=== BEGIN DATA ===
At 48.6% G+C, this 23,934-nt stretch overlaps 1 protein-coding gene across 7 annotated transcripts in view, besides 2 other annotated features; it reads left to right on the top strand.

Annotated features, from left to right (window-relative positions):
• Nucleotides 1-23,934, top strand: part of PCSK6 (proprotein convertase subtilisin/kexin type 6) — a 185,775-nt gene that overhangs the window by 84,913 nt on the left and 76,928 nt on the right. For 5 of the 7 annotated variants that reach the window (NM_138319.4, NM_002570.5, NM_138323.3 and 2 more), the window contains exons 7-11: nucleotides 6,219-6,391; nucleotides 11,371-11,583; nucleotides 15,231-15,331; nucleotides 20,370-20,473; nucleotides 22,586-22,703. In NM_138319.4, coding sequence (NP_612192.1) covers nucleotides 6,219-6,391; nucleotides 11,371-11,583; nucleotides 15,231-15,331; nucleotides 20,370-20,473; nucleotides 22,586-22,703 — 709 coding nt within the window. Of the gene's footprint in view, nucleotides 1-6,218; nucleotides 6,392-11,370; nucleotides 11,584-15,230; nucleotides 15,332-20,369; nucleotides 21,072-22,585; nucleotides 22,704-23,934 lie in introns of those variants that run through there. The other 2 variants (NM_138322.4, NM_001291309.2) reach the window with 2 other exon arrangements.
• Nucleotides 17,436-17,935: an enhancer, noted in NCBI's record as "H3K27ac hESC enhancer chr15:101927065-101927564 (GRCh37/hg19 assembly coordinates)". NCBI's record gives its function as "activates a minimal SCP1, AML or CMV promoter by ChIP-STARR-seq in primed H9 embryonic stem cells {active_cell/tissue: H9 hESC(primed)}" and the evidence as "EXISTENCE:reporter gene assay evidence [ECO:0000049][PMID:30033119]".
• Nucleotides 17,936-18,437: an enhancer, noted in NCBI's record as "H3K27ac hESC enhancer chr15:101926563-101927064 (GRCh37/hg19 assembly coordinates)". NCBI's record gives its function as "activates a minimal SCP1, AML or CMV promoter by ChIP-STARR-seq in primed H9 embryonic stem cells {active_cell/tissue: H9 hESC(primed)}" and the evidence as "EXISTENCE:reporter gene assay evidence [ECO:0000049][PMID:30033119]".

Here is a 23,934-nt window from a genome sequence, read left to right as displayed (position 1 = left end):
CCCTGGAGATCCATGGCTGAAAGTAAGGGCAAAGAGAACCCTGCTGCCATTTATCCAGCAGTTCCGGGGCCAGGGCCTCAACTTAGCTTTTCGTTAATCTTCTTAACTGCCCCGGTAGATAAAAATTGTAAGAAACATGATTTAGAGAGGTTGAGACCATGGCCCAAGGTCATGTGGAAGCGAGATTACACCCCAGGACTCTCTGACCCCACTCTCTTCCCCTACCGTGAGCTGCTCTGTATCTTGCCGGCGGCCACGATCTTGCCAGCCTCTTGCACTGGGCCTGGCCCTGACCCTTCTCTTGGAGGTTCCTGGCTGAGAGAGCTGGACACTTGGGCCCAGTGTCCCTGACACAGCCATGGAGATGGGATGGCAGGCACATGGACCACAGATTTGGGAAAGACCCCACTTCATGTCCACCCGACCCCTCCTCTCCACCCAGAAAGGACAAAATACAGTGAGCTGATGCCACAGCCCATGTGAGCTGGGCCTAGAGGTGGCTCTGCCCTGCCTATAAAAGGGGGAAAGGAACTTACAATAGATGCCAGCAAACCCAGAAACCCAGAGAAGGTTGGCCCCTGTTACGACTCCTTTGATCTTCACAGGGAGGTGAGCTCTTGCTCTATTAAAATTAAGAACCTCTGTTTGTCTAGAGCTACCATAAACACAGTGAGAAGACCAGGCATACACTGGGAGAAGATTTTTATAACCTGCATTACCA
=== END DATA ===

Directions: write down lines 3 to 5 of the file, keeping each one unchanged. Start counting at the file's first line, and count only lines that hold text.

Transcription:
• Nucleotides 1-23,934, top strand: part of PCSK6 (proprotein convertase subtilisin/kexin type 6) — a 185,775-nt gene that overhangs the window by 84,913 nt on the left and 76,928 nt on the right. For 5 of the 7 annotated variants that reach the window (NM_138319.4, NM_002570.5, NM_138323.3 and 2 more), the window contains exons 7-11: nucleotides 6,219-6,391; nucleotides 11,371-11,583; nucleotides 15,231-15,331; nucleotides 20,370-20,473; nucleotides 22,586-22,703. In NM_138319.4, coding sequence (NP_612192.1) covers nucleotides 6,219-6,391; nucleotides 11,371-11,583; nucleotides 15,231-15,331; nucleotides 20,370-20,473; nucleotides 22,586-22,703 — 709 coding nt within the window. Of the gene's footprint in view, nucleotides 1-6,218; nucleotides 6,392-11,370; nucleotides 11,584-15,230; nucleotides 15,332-20,369; nucleotides 21,072-22,585; nucleotides 22,704-23,934 lie in introns of those variants that run through there. The other 2 variants (NM_138322.4, NM_001291309.2) reach the window with 2 other exon arrangements.
• Nucleotides 17,436-17,935: an enhancer, noted in NCBI's record as "H3K27ac hESC enhancer chr15:101927065-101927564 (GRCh37/hg19 assembly coordinates)". NCBI's record gives its function as "activates a minimal SCP1, AML or CMV promoter by ChIP-STARR-seq in primed H9 embryonic stem cells {active_cell/tissue: H9 hESC(primed)}" and the evidence as "EXISTENCE:reporter gene assay evidence [ECO:0000049][PMID:30033119]".
• Nucleotides 17,936-18,437: an enhancer, noted in NCBI's record as "H3K27ac hESC enhancer chr15:101926563-101927064 (GRCh37/hg19 assembly coordinates)". NCBI's record gives its function as "activates a minimal SCP1, AML or CMV promoter by ChIP-STARR-seq in primed H9 embryonic stem cells {active_cell/tissue: H9 hESC(primed)}" and the evidence as "EXISTENCE:reporter gene assay evidence [ECO:0000049][PMID:30033119]".